maandag 26 september 2011

How the mind makes morals

Vandaag in mijn mailbox de aankondiging van de Tiende jaarlijkse William D. Hamilton Memorial Lecture. Patricia S. Churchland is de spreekster en de lezing heeft als titel How the Mind Makes Morals. In de samenvatting staan de huidige wetenschappelijke inzichten in de aard en de ontwikkeling van moraliteit zo helder en bondig opgeschreven, dat ik niet kan nalaten hem hier te citeren:
An honored tradition in moral philosophy depicts human moral behavior as unrelated to social behavior in nonhuman animals, and as relying on a uniquely human capacity to reason. Recent developments in the neuroscience of social bonding, the psychology of problem-solving, and the role of imitation in social behavior jointly suggest instead an approach to morality that meshes with evolutionary biology. Contrary to the conventional wisdom that rules are essential to moral behavior, rule-application is only occasionally a factor. According to the hypothesis on offer, the basic platform for morality is attachment and bonding, and the caring behavior motivated by such attachment. This hypothesis connects to a different, but currently unfashionable tradition, beginning with Aristotle’s ideas about social virtues, and David Hume’s 18th century ideas concerning “the moral sentiment”. One surprising outcome of the convergence of scientific approaches is that the revered dictum -- you cannot infer an ‘ought’ from an ‘is’ - looks dubious as a general rule restricting moral (practical) problem solving.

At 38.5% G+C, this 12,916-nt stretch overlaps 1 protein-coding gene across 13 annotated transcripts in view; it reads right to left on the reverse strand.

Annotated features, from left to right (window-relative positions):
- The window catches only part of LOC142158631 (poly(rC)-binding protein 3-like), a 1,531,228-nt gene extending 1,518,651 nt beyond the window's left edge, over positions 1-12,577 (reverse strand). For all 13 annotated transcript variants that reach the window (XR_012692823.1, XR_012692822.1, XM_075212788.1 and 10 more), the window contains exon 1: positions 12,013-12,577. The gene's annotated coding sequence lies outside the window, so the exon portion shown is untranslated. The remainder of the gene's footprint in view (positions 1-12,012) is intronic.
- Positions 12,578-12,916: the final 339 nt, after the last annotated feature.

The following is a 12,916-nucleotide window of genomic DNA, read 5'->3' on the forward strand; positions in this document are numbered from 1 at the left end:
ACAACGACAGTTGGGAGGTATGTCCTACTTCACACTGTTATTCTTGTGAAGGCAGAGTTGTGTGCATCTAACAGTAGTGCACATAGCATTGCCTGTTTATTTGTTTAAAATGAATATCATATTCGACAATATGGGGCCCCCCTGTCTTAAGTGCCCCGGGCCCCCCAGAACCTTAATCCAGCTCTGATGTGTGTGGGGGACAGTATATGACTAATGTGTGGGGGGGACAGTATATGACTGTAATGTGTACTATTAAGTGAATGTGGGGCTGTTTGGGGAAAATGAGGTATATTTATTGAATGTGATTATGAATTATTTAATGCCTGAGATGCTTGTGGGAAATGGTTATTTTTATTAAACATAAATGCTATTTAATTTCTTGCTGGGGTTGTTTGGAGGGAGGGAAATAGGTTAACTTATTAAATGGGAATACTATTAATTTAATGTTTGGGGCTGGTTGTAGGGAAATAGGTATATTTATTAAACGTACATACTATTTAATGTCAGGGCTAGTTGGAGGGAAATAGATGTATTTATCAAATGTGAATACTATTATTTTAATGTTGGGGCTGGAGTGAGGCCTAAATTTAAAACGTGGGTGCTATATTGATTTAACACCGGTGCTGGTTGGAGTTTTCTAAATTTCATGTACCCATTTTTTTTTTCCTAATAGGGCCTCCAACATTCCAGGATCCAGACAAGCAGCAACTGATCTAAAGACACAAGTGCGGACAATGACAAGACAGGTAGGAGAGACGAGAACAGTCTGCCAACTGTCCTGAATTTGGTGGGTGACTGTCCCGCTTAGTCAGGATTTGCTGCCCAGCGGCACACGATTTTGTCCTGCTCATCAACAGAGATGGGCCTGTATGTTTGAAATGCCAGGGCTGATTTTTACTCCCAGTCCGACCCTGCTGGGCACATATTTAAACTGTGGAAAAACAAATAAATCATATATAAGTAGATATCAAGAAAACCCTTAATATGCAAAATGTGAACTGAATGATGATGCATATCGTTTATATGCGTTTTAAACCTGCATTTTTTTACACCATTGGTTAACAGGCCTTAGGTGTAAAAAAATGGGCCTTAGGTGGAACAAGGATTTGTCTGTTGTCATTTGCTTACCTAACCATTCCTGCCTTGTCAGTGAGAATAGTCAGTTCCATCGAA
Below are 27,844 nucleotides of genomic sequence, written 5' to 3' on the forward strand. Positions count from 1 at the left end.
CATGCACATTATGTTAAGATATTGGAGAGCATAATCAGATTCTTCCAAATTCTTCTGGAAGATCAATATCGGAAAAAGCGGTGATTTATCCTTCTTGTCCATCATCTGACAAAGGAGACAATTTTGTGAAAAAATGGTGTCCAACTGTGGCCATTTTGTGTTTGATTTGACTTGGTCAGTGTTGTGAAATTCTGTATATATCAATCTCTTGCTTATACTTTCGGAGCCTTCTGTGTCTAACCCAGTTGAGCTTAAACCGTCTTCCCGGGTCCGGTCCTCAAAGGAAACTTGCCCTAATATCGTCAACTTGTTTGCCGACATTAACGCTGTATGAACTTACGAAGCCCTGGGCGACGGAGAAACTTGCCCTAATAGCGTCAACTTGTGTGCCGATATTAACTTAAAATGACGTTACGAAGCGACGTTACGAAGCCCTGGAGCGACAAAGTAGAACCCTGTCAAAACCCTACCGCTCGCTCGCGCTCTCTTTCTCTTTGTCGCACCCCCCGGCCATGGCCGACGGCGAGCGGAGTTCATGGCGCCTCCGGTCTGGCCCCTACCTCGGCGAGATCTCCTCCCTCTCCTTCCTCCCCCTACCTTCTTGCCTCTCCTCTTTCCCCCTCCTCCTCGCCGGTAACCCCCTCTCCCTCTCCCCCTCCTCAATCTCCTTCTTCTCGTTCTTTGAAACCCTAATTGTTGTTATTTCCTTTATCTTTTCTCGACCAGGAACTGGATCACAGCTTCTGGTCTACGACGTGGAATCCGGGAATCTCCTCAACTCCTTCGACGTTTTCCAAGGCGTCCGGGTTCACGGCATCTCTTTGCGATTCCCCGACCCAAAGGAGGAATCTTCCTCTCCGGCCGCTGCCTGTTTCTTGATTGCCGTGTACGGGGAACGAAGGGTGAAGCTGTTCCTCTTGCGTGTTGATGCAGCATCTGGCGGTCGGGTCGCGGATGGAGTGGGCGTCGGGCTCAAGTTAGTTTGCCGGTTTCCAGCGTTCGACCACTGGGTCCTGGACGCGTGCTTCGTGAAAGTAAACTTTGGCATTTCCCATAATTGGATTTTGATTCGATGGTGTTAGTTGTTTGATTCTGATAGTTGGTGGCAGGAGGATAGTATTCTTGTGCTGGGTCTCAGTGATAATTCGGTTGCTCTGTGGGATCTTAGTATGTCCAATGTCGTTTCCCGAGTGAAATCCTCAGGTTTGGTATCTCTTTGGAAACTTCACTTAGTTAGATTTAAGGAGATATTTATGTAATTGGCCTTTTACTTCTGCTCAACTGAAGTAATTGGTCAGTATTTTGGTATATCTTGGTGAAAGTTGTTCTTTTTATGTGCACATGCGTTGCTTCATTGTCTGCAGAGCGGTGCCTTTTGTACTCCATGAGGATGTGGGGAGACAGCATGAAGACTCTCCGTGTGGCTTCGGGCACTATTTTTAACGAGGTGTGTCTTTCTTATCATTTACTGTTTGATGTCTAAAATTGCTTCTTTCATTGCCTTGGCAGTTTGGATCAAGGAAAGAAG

De lezing is op 27 oktober aan de University of New England in Biddeford (Maine).

Voor de volledigheid, dit is wat dezelfde mail meldt over de spreekster:
Patricia Smith Churchland, B.Phil., D.Litt (Hon.), LLD (Hon.) is professor emerita of philosophy at the University of California, San Diego, and an adjunct professor at the Salk Institute. Her research focuses on the interface between neuroscience and philosophy. She explores the impact of scientific developments on our understanding of consciousness, the self, free will, decision making, ethics, learning, and religion. She is author of the groundbreaking book, *Neurophilosophy* (MIT Press, 1986), co-author with T. J. Sejnowski of *The Computational Brain* (MIT Press, 1992),co-author with Paul Churchland of *On The Contrary* (MIT Press, 1998), *Brain-Wise*(MIT Press, 20020 and, most recently, *Braintrust: What Neuroscience Tells Us About Morality* (Princeton University Press, 2011).Her current work focuses on morality and the social brain. She has been president of the American Philosophical Association and the Society for Philosophy and Psychology, and won a MacArthur Prize in 1991 and the Rossi Prize in 2008. She was chair of the Philosophy Department at U.C. San Diego from 2000-2007.

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